Hello Jetty Friends,

My Awesome Jetty Based Proxy Server 2.0 has now been in production for a few 
delivering traffic like there's no tomorrow, and mostly it runs great.

However, we occasionally suffer transient outages, where one of our backing 
suddenly is very slow to respond.  We do have limits, but even with reasonably 
aggressive limits O(10 seconds)
we handle enough traffic that the very fronting proxy server queues quite 
quickly if one of its backends goes away.

Normally, that's fine -- we're just a proxy server -- but additionally we are 
observing that under periods of high load
we are experiencing "leaks" both of our internal tracking metrics as well as 
actual file descriptors.

Roughly pseudocoding, we do
class AwesomeJettyProxyServer20 extends AsyncMiddleManServlet {
  void service(...) {

  void onProxyResponse{Success,Failure}(...) {

In normal operation this works fine, and we see all our inFlight metrics hover 
around 0, as they should.
However under load, we find that eventually our queue gets filled with work and 
rejects.  Exactly as designed!

        • 2018-02-12T22:23:49.385Z WARN  <ed9d2edc-8d56-40b4-a0a5-e051055b3f08> 
[default-pool-47] o.e.j.util.thread.QueuedThreadPool - 
QueuedThreadPool@default-pool{STARTED,192<=192<=192,i=163,q=128} rejected 
 of -1}]]:runFillable:BLOCKING
        • 2018-02-12T22:23:49.386Z WARN  <ed9d2edc-8d56-40b4-a0a5-e051055b3f08>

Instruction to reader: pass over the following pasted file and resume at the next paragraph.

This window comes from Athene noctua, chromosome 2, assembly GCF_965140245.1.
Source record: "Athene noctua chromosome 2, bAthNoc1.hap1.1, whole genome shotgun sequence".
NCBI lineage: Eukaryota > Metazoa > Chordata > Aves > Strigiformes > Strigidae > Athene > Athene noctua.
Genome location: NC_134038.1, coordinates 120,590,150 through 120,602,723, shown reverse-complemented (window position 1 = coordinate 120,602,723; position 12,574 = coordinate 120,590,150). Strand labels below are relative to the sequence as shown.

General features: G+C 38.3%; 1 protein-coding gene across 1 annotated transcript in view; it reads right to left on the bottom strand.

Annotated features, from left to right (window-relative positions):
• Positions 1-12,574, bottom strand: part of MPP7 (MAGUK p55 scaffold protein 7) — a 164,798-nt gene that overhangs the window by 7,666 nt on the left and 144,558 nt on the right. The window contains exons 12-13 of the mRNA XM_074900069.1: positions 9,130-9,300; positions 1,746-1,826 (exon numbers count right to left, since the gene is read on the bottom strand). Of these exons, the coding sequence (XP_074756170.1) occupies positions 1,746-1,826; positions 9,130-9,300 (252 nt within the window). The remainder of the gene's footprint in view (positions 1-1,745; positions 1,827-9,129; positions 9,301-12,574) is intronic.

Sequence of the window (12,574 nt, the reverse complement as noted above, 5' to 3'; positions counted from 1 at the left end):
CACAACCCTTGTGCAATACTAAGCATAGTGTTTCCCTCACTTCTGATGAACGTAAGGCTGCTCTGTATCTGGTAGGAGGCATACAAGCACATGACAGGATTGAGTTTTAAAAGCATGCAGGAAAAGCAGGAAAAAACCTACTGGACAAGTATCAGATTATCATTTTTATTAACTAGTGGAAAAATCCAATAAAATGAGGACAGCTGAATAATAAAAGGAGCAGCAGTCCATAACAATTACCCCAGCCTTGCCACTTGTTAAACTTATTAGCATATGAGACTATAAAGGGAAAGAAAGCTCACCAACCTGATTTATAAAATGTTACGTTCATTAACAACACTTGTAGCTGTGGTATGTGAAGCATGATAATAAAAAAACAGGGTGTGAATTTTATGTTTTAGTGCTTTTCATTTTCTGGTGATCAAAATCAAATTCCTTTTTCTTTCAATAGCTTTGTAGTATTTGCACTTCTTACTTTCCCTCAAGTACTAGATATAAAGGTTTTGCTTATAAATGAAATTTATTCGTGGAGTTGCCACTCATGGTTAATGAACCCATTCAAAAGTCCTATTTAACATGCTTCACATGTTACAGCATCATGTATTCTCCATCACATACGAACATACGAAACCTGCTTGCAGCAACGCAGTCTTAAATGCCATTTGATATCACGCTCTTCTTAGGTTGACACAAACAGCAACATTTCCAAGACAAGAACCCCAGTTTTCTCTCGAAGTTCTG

[default-pool-47] o.e.j.u.t.strategy.EatWhatYouKill -
        • java.util.concurrent.RejectedExecutionException: 
 of -1}]]:runFillable:BLOCKING
        •       at 
        •       at 
        •       at 
        •       at 
        •       at 
        •       at 
        •       at 
        •       at java.lang.Thread.run(Thread.java:748)

[ Stack trace is an example, in reality we get them from all over the place ]

But oh no, this seems (maybe?) to totally break the Jetty handling flow -- 
after we see these sorts of exceptions fill the logs, we never again return to 
baseline 0 connections read -- and if you 'lsof' the process later, you see a 
number of:

java    4729 root  688u  IPv4          263035204      0t0       TCP> (CLOSE_WAIT)
java    4729 root  690u  IPv4          263106017      0t0       TCP> (CLOSE_WAIT)
java    4729 root  716u  IPv4          263175957      0t0       TCP> (CLOSE_WAIT)
java    4729 root  740u  IPv4          263189945      0t0       TCP> (CLOSE_WAIT)

Eventually, the process runs out of file descriptors and effectively dies.

We don't have proof positive that it is this execution rejection causing the 
problem, but it seems like a very likely cause -- failing to execute a callback 
could easily leak a half shutdown socket, or cause one of the proxy servlet 
callbacks to not get invoked, and we've noticed a strong correlation between 
seeing it in our logs and finding mysteriously unhealthy instances.

Does this sound like an explanation for our observed file descriptor and 
accounting "leak"?  What's the right way to configure Jetty to reject excess 
load, while still cleaning up after itself?  It seems that tasks related to 
already existing requests should preferentially continue to execute over 
accepting new entries into the queue, but I don't see how to implement 
something like that.  Should we switch from the AbortPolicy to e.g. 
CallerRunsPolicy?  I've observed (what I think were) deadlocks with small 
number of threads (< 10), would we risk similar phenomena with CallerRunsPolicy?

Finally, we also configure the Client and Server to share the same thread pool. 
 Are there additional dangers lurking here, if the Jetty Client gets similar 
REEs from the pool?

Thanks for any advice!

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